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Sitemap

A sitemap can make it easier for search engines to find their way around your website - and can therefore also help your SEO. But what is a sitemap, why is it important and how do you create it in practice? Read on to find out.

Adam Ketelsen
Last updated: May 16, 2023

What is a sitemap?

In short, a sitemap is a list of URLs and content on your website. The purpose of a sitemap is to make it easier to find your way around the website - for machines (bots) as well as humans (users). That's why they are also important for your search engine optimisation.

Just as bots and users navigate websites differently, and just as there are different types of content, there are different types of sitemaps. The different types include:

  • XML Sitemaps
  • HTML sitemaps
  • Image and video sitemaps.

XML sitemap - what is it?

From a SEO perspective, an XML sitemap is the most important of the different sitemap types. The XML sitemap helps search engines to navigate and index the content of your website.

In this way, they ensure that search engines can find all the content on your website. That's why an XML sitemap can also be important for your SEO - especially if you have a large website with many URLs.

What does an XML sitemap look like?

An XML sitemap looks something like this (simplified example with only one URL):
<?xml version="1.0" encoding="UTF-8"?>
<urlset xmlns="http://www.sitemaps.org/schemas/sitemap/0.9">
  <url>
    <loc>https://www.hjemmeside.dk/underside</loc>
    <lastmod>2022-12-02</lastmod>
  </url>
</urlset>

The XML sitemap is not directly visible to users, but can usually be accessed by entering one of the following URLs in the address field of your browser:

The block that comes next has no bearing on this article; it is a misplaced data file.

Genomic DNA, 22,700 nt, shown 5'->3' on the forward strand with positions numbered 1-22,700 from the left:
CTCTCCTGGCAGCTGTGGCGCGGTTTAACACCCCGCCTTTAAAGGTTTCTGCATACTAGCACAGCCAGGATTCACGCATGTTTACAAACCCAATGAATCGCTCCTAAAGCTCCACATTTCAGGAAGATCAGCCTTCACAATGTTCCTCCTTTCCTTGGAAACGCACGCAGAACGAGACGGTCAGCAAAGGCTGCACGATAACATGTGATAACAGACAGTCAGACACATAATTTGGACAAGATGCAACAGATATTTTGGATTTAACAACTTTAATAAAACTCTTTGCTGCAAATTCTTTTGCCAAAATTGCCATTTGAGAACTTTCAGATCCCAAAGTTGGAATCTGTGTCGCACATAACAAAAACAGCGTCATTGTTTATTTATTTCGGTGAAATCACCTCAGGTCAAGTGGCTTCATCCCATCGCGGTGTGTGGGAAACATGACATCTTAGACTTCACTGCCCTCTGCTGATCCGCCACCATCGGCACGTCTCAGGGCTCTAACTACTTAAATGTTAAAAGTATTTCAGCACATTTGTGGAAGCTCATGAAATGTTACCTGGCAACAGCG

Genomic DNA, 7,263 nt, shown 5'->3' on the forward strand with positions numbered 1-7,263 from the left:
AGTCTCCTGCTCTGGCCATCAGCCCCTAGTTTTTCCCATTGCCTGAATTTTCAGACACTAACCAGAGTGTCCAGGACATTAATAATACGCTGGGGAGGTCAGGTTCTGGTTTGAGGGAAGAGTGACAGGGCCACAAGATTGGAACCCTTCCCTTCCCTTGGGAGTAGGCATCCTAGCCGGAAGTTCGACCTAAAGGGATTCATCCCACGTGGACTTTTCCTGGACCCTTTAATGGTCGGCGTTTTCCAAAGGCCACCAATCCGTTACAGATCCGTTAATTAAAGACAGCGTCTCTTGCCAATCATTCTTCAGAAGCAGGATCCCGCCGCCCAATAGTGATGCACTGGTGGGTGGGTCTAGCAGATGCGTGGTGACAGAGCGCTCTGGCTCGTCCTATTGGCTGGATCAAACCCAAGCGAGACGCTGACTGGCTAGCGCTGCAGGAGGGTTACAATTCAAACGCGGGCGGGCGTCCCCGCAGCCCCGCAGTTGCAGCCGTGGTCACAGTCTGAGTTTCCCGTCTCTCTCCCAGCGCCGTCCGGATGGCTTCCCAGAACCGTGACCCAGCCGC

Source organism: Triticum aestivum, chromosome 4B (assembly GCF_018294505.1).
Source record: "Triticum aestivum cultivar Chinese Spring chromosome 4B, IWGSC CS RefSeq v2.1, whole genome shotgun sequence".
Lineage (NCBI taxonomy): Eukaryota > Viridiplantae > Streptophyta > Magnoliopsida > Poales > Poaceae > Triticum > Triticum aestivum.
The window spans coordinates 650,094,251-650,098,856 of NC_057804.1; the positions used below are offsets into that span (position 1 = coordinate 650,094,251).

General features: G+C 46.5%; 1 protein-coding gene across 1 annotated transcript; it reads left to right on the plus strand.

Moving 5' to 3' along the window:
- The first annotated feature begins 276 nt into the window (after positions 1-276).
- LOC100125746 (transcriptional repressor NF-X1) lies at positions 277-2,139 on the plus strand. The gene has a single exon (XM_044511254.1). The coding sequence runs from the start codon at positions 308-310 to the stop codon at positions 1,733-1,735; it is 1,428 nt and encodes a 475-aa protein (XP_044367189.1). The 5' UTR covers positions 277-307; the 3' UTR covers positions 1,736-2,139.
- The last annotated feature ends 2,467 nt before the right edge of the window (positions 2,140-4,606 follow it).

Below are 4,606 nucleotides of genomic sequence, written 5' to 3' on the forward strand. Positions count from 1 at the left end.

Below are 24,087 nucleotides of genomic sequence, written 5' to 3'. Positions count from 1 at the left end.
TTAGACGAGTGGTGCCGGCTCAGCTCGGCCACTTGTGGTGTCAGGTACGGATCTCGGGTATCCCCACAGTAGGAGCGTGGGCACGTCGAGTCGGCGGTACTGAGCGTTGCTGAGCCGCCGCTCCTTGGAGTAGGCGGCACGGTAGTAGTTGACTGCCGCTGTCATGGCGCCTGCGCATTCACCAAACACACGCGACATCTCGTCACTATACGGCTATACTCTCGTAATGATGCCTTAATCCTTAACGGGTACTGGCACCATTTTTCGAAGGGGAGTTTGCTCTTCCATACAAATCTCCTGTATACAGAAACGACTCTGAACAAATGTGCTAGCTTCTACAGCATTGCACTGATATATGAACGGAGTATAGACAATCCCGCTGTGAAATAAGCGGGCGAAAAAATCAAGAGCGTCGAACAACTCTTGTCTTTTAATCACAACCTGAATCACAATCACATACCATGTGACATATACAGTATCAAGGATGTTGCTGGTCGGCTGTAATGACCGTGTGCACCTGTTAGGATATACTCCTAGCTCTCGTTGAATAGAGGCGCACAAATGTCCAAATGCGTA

• https://hjemmeside.dk/sitemap
  • https://hjemmeside.dk/sitemap.xml
  • https://hjemmeside.dk/sitemap_index.xml

How do I create an XML sitemap?

In practice, you create your XML sitemap by specifying it in your website's robots.txt file or by submitting it to Google Search Console, Google's webmaster tool. If you use WordPress like many others, you can access the robots.txt file in Yoast SEO under Tools > File Editor.

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In the Danish context, it is often sufficient to submit your sitemap in Google Search Console, as Google, with a market share of 93%, sits heavily on the Danish market. In other words, Google is where you will find the majority of your Danish target audience, so you can concentrate on thinking Google-first in your SEO strategy.

In Danish SEO circles, one can more or less talk about Google optimisation rather than search engine optimisation, since Bing's and other search engines' market share is so small that it hardly pays to search engine optimise against them. Try comparing the results of a Google and a Bing search. Most SEO people do not include Bing in their equation, and therefore Bing's results will in many cases be different from Google's.

Here I am submitting webamp.dk's sitemap to Google.